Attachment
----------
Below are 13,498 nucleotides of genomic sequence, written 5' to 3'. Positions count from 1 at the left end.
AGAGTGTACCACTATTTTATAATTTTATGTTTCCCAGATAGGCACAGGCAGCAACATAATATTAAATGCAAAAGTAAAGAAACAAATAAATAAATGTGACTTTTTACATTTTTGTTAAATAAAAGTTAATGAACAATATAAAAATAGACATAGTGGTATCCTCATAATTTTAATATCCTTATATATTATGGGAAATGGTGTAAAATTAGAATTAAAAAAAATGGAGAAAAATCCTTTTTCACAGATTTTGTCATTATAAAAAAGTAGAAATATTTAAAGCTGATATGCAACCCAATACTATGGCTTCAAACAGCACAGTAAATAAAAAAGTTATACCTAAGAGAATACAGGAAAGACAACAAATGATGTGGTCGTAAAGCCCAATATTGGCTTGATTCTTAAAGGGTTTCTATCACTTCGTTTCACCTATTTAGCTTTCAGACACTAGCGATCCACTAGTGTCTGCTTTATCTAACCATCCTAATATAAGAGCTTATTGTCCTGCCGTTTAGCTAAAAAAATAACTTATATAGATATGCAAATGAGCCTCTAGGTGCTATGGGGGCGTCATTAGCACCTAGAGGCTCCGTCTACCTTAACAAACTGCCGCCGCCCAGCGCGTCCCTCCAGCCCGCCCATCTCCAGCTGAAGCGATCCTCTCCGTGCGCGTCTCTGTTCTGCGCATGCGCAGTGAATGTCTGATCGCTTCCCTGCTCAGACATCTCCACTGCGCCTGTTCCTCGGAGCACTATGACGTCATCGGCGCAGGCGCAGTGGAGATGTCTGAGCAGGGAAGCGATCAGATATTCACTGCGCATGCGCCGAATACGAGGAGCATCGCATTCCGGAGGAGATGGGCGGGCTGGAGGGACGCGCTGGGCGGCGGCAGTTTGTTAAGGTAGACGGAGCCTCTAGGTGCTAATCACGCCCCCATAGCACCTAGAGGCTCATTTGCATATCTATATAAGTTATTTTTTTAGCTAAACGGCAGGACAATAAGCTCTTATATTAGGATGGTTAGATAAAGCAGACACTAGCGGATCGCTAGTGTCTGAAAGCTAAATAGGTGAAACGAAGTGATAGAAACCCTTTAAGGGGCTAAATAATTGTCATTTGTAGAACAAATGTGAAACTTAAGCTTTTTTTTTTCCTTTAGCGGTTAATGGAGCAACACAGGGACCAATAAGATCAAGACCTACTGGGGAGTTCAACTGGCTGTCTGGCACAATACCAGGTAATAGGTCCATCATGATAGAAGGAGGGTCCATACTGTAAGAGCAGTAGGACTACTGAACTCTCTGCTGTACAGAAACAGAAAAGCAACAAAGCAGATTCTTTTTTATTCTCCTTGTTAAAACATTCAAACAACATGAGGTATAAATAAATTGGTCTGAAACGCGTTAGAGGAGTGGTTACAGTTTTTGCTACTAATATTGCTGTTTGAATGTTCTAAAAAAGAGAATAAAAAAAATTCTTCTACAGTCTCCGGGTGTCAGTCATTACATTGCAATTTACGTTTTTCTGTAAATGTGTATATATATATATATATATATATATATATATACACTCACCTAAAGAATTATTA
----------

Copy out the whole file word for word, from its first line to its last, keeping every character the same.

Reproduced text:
Below are 13,498 nucleotides of genomic sequence, written 5' to 3'. Positions count from 1 at the left end.
AGAGTGTACCACTATTTTATAATTTTATGTTTCCCAGATAGGCACAGGCAGCAACATAATATTAAATGCAAAAGTAAAGAAACAAATAAATAAATGTGACTTTTTACATTTTTGTTAAATAAAAGTTAATGAACAATATAAAAATAGACATAGTGGTATCCTCATAATTTTAATATCCTTATATATTATGGGAAATGGTGTAAAATTAGAATTAAAAAAAATGGAGAAAAATCCTTTTTCACAGATTTTGTCATTATAAAAAAGTAGAAATATTTAAAGCTGATATGCAACCCAATACTATGGCTTCAAACAGCACAGTAAATAAAAAAGTTATACCTAAGAGAATACAGGAAAGACAACAAATGATGTGGTCGTAAAGCCCAATATTGGCTTGATTCTTAAAGGGTTTCTATCACTTCGTTTCACCTATTTAGCTTTCAGACACTAGCGATCCACTAGTGTCTGCTTTATCTAACCATCCTAATATAAGAGCTTATTGTCCTGCCGTTTAGCTAAAAAAATAACTTATATAGATATGCAAATGAGCCTCTAGGTGCTATGGGGGCGTCATTAGCACCTAGAGGCTCCGTCTACCTTAACAAACTGCCGCCGCCCAGCGCGTCCCTCCAGCCCGCCCATCTCCAGCTGAAGCGATCCTCTCCGTGCGCGTCTCTGTTCTGCGCATGCGCAGTGAATGTCTGATCGCTTCCCTGCTCAGACATCTCCACTGCGCCTGTTCCTCGGAGCACTATGACGTCATCGGCGCAGGCGCAGTGGAGATGTCTGAGCAGGGAAGCGATCAGATATTCACTGCGCATGCGCCGAATACGAGGAGCATCGCATTCCGGAGGAGATGGGCGGGCTGGAGGGACGCGCTGGGCGGCGGCAGTTTGTTAAGGTAGACGGAGCCTCTAGGTGCTAATCACGCCCCCATAGCACCTAGAGGCTCATTTGCATATCTATATAAGTTATTTTTTTAGCTAAACGGCAGGACAATAAGCTCTTATATTAGGATGGTTAGATAAAGCAGACACTAGCGGATCGCTAGTGTCTGAAAGCTAAATAGGTGAAACGAAGTGATAGAAACCCTTTAAGGGGCTAAATAATTGTCATTTGTAGAACAAATGTGAAACTTAAGCTTTTTTTTTTCCTTTAGCGGTTAATGGAGCAACACAGGGACCAATAAGATCAAGACCTACTGGGGAGTTCAACTGGCTGTCTGGCACAATACCAGGTAATAGGTCCATCATGATAGAAGGAGGGTCCATACTGTAAGAGCAGTAGGACTACTGAACTCTCTGCTGTACAGAAACAGAAAAGCAACAAAGCAGATTCTTTTTTATTCTCCTTGTTAAAACATTCAAACAACATGAGGTATAAATAAATTGGTCTGAAACGCGTTAGAGGAGTGGTTACAGTTTTTGCTACTAATATTGCTGTTTGAATGTTCTAAAAAAGAGAATAAAAAAAATTCTTCTACAGTCTCCGGGTGTCAGTCATTACATTGCAATTTACGTTTTTCTGTAAATGTGTATATATATATATATATATATATATATATATACACTCACCTAAAGAATTATTA